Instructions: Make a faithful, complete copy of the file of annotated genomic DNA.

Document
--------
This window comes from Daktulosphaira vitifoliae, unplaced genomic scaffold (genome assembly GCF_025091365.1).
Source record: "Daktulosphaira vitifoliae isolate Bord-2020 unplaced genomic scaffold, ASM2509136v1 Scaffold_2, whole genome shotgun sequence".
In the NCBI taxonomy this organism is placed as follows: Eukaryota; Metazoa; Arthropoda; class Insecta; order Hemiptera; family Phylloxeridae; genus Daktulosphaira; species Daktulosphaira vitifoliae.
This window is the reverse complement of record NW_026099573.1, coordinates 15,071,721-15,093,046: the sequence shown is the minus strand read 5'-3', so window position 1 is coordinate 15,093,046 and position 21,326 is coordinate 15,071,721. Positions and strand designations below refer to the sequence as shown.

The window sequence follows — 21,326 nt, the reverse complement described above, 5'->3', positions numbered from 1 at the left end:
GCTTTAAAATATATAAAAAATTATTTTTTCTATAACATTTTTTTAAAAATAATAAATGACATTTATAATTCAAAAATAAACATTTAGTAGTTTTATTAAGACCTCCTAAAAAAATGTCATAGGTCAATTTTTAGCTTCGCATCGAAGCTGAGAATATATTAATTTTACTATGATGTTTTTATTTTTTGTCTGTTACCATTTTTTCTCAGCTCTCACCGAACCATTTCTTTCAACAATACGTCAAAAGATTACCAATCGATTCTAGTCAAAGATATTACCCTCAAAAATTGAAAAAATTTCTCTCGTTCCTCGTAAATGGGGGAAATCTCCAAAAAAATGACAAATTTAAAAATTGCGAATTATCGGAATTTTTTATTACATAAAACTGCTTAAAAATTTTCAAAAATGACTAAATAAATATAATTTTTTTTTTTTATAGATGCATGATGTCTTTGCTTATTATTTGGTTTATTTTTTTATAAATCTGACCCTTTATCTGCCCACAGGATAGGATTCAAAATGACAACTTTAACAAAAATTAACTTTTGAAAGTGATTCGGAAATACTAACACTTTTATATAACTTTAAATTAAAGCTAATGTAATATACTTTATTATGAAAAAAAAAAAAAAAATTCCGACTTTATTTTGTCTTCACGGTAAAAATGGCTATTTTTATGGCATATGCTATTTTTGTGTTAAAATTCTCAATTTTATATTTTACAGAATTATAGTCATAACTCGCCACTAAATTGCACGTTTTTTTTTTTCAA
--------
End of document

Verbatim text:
This window comes from Daktulosphaira vitifoliae, unplaced genomic scaffold (genome assembly GCF_025091365.1).
Source record: "Daktulosphaira vitifoliae isolate Bord-2020 unplaced genomic scaffold, ASM2509136v1 Scaffold_2, whole genome shotgun sequence".
In the NCBI taxonomy this organism is placed as follows: Eukaryota; Metazoa; Arthropoda; class Insecta; order Hemiptera; family Phylloxeridae; genus Daktulosphaira; species Daktulosphaira vitifoliae.
This window is the reverse complement of record NW_026099573.1, coordinates 15,071,721-15,093,046: the sequence shown is the minus strand read 5'-3', so window position 1 is coordinate 15,093,046 and position 21,326 is coordinate 15,071,721. Positions and strand designations below refer to the sequence as shown.

The window sequence follows — 21,326 nt, the reverse complement described above, 5'->3', positions numbered from 1 at the left end:
GCTTTAAAATATATAAAAAATTATTTTTTCTATAACATTTTTTTAAAAATAATAAATGACATTTATAATTCAAAAATAAACATTTAGTAGTTTTATTAAGACCTCCTAAAAAAATGTCATAGGTCAATTTTTAGCTTCGCATCGAAGCTGAGAATATATTAATTTTACTATGATGTTTTTATTTTTTGTCTGTTACCATTTTTTCTCAGCTCTCACCGAACCATTTCTTTCAACAATACGTCAAAAGATTACCAATCGATTCTAGTCAAAGATATTACCCTCAAAAATTGAAAAAATTTCTCTCGTTCCTCGTAAATGGGGGAAATCTCCAAAAAAATGACAAATTTAAAAATTGCGAATTATCGGAATTTTTTATTACATAAAACTGCTTAAAAATTTTCAAAAATGACTAAATAAATATAATTTTTTTTTTTTATAGATGCATGATGTCTTTGCTTATTATTTGGTTTATTTTTTTATAAATCTGACCCTTTATCTGCCCACAGGATAGGATTCAAAATGACAACTTTAACAAAAATTAACTTTTGAAAGTGATTCGGAAATACTAACACTTTTATATAACTTTAAATTAAAGCTAATGTAATATACTTTATTATGAAAAAAAAAAAAAAAATTCCGACTTTATTTTGTCTTCACGGTAAAAATGGCTATTTTTATGGCATATGCTATTTTTGTGTTAAAATTCTCAATTTTATATTTTACAGAATTATAGTCATAACTCGCCACTAAATTGCACGTTTTTTTTTTTCAA